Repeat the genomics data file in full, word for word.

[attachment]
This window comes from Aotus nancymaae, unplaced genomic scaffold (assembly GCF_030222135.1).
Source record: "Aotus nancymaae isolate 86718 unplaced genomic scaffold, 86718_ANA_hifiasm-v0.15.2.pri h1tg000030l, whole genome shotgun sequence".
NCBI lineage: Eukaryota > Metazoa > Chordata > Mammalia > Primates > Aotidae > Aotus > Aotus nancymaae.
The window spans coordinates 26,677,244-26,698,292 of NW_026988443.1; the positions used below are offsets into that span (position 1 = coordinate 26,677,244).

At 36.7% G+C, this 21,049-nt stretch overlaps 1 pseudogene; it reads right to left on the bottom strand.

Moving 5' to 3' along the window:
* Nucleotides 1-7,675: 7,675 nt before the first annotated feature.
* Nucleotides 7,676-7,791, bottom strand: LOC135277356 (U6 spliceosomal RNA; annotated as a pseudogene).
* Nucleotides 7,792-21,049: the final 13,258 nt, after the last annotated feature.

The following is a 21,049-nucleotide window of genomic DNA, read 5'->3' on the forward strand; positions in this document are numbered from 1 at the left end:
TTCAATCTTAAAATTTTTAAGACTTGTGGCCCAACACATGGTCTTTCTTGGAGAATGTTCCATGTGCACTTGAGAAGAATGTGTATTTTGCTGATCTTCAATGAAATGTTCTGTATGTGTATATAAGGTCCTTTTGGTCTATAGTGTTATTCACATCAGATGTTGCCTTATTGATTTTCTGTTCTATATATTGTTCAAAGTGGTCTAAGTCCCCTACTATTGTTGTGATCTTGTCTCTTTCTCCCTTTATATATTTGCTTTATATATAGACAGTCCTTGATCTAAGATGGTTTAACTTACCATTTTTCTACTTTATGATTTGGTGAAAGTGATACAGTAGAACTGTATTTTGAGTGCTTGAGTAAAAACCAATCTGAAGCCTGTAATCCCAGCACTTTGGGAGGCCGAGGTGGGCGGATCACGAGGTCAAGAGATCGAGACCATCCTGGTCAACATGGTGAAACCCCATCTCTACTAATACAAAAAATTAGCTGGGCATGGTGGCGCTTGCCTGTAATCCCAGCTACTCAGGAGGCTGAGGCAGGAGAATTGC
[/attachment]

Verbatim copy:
This window comes from Aotus nancymaae, unplaced genomic scaffold (assembly GCF_030222135.1).
Source record: "Aotus nancymaae isolate 86718 unplaced genomic scaffold, 86718_ANA_hifiasm-v0.15.2.pri h1tg000030l, whole genome shotgun sequence".
NCBI lineage: Eukaryota > Metazoa > Chordata > Mammalia > Primates > Aotidae > Aotus > Aotus nancymaae.
The window spans coordinates 26,677,244-26,698,292 of NW_026988443.1; the positions used below are offsets into that span (position 1 = coordinate 26,677,244).

At 36.7% G+C, this 21,049-nt stretch overlaps 1 pseudogene; it reads right to left on the bottom strand.

Moving 5' to 3' along the window:
* Nucleotides 1-7,675: 7,675 nt before the first annotated feature.
* Nucleotides 7,676-7,791, bottom strand: LOC135277356 (U6 spliceosomal RNA; annotated as a pseudogene).
* Nucleotides 7,792-21,049: the final 13,258 nt, after the last annotated feature.

The following is a 21,049-nucleotide window of genomic DNA, read 5'->3' on the forward strand; positions in this document are numbered from 1 at the left end:
TTCAATCTTAAAATTTTTAAGACTTGTGGCCCAACACATGGTCTTTCTTGGAGAATGTTCCATGTGCACTTGAGAAGAATGTGTATTTTGCTGATCTTCAATGAAATGTTCTGTATGTGTATATAAGGTCCTTTTGGTCTATAGTGTTATTCACATCAGATGTTGCCTTATTGATTTTCTGTTCTATATATTGTTCAAAGTGGTCTAAGTCCCCTACTATTGTTGTGATCTTGTCTCTTTCTCCCTTTATATATTTGCTTTATATATAGACAGTCCTTGATCTAAGATGGTTTAACTTACCATTTTTCTACTTTATGATTTGGTGAAAGTGATACAGTAGAACTGTATTTTGAGTGCTTGAGTAAAAACCAATCTGAAGCCTGTAATCCCAGCACTTTGGGAGGCCGAGGTGGGCGGATCACGAGGTCAAGAGATCGAGACCATCCTGGTCAACATGGTGAAACCCCATCTCTACTAATACAAAAAATTAGCTGGGCATGGTGGCGCTTGCCTGTAATCCCAGCTACTCAGGAGGCTGAGGCAGGAGAATTGC